POV: Tell us about your approach to filmmaking.
Ross McElwee: I tryto reduce the notion of a film crew down to one person. I was using 16-mm film, not video, and taking my own sound. For people who don’t really understand the difference between film and video, it’s a much more complex endeavor to be shooting film and recording the sound separately than it is to be using a video camera that does it all at once. Shooting film also requires that you change film magazines every ten minutes. It’s also usually done with a crew of two or three people. For me, it was very important to hand-hold the camera the entire time I was shooting because I think that invites a kind of intimacy with your subject and it also allows for spontaneity.
This idea comes very much out of that wonderful cinema verité tradition that started in the late 60s, which is the spirit in which I undertake myfilmmaking. Of course, I also use a highly subjective voiceover narration with my film. It’s almost a literary process, where I write and rewrite until I get the narration that I like. If it were true cinema verité of course it would have nothing like this.
POV: What is the ratio of what actually ended up in the film and didn’t?
McElwee: The actual shooting ratio for Bright Leaves is about 15 to 1, meaning that I shot 15 times more material than I was able to use. And that’s partially a function of following your intuition. Sometimes your intuitions are wrong and you end up with boring material that doesn’t go anywhere and then you can’t use it. And sometimes your intuitions are quite good and the material you get is interesting and complex, but not good enough to make the final cuts. In general, 50 or 60 percent of the time, it usually turns out to have been worth the effort, even if it doesn’t end up in the final version of the film.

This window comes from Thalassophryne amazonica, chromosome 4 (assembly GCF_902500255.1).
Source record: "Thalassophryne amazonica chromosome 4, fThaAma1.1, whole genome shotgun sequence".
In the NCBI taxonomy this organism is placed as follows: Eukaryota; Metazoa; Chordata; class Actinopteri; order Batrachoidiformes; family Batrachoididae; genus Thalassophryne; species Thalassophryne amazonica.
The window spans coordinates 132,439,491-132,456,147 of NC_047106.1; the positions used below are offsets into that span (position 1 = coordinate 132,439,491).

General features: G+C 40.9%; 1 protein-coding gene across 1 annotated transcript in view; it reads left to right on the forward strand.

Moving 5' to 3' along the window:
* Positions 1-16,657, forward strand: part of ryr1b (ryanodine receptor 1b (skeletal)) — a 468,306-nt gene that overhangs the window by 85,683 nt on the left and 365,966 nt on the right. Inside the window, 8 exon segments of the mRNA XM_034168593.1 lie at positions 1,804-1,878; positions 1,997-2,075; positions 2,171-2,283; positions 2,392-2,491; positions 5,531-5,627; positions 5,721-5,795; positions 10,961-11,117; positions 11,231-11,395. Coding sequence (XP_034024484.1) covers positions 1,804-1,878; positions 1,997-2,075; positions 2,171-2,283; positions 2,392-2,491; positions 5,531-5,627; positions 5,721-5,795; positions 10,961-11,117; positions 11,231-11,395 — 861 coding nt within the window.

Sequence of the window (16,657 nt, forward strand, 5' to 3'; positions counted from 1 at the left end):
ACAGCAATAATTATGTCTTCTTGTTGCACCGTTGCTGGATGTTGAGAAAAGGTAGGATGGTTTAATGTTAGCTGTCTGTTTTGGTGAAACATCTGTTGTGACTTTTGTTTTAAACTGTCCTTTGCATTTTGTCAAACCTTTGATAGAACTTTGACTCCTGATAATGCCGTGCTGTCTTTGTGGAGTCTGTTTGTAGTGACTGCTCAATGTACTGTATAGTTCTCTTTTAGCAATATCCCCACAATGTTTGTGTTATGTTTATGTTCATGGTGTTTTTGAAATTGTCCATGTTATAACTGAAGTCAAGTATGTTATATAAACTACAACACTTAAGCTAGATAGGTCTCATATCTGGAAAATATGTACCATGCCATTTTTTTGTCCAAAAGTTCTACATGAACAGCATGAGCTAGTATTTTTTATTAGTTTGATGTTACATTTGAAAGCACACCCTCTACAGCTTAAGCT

POV: Why is documenting family important to you?
McElwee: I think that I’m driven by the same impulses that compel countless millions of people to videotape their families. Look at America’s Funniest Home Videos, for example. That was me 25 years ago before there were video home movies. I’m very aware of the paradox of filming, that it doesn’t really slow anything down and that it doesn’t really preserve anything permanently. And I address some of those issues in “Bright Leaves.” And yet I’m very, very interested in this documentation and seeing how much we as individuals change over time. The degree to which we stay the same and also the degree to which we change is very intriguing to me.
POV: Can you tell us a little bit more about your shooting style? In your film interview, you said that you use 16mm film, not video, and take your own sound. You comment that this style is in the spirit of 1960s cinema verité style filmmaking. Have you ever shot with video? Is there a reason why you prefer shooting with 16mm over video or have you just always shot that way?
McElwee: I almost always shoot as a one-person crew, shooting and recording my own sound,
because I believe it enables me to achieve intimacy and spontaneity in my filming. I elect to shoot 16mm film, rather than video, and this is a cumbersome process but, I love the way film looks — especially when projected. However, I am not at all sure that I will shoot my next feature in film, given the way various video formats are evolving.
POV: Any piece of advice for novice filmmakers?
McElwee: If I had one piece of advice for a first time filmmaker, that advice might be, “Quit, go to law school, you’ll be much happier in the long run.” Making films is really hard. Yet I know that because I teach young documentary filmmakers, the most important thing is to hold onto your passion and your conviction and to be certain as much as is possible that you’re making something that’s really important to you, that it really is something that you are drawn to. But when filmmaking stops being about something that’s very central to your existence, then I think maybe it’s time to look for another profession.